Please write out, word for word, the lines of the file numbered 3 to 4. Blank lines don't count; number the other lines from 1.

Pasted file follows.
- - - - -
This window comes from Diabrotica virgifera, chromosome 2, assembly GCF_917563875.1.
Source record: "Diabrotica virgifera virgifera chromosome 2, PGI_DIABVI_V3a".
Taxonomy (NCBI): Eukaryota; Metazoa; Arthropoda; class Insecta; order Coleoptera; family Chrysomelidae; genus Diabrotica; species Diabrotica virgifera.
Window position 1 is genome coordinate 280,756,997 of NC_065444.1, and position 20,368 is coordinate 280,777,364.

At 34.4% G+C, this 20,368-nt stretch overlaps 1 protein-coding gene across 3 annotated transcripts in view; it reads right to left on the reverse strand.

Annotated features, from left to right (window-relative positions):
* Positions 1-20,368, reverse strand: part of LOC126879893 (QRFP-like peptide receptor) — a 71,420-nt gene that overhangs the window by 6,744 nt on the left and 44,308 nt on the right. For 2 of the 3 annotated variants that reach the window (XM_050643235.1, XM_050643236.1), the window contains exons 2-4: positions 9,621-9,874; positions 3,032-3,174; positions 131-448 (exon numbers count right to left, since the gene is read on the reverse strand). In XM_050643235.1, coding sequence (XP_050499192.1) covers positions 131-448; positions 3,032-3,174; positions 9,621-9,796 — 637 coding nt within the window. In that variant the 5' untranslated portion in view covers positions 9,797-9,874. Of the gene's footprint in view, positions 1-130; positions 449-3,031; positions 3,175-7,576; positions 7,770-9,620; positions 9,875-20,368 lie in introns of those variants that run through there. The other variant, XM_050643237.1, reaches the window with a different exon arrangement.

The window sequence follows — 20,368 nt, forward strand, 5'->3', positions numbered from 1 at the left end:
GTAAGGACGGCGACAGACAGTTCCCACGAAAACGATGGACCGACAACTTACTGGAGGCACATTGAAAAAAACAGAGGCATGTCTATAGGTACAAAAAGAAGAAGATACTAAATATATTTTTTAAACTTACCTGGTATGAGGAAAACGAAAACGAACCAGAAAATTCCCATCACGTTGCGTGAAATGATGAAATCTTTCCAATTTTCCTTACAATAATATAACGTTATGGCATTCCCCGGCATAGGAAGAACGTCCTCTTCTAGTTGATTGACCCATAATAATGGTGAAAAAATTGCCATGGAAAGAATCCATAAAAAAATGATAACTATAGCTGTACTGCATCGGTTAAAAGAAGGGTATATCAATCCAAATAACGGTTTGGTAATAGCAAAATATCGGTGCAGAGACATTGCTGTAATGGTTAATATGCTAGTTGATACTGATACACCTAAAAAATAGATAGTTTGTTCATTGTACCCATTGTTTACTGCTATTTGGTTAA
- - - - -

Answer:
Taxonomy (NCBI): Eukaryota; Metazoa; Arthropoda; class Insecta; order Coleoptera; family Chrysomelidae; genus Diabrotica; species Diabrotica virgifera.
Window position 1 is genome coordinate 280,756,997 of NC_065444.1, and position 20,368 is coordinate 280,777,364.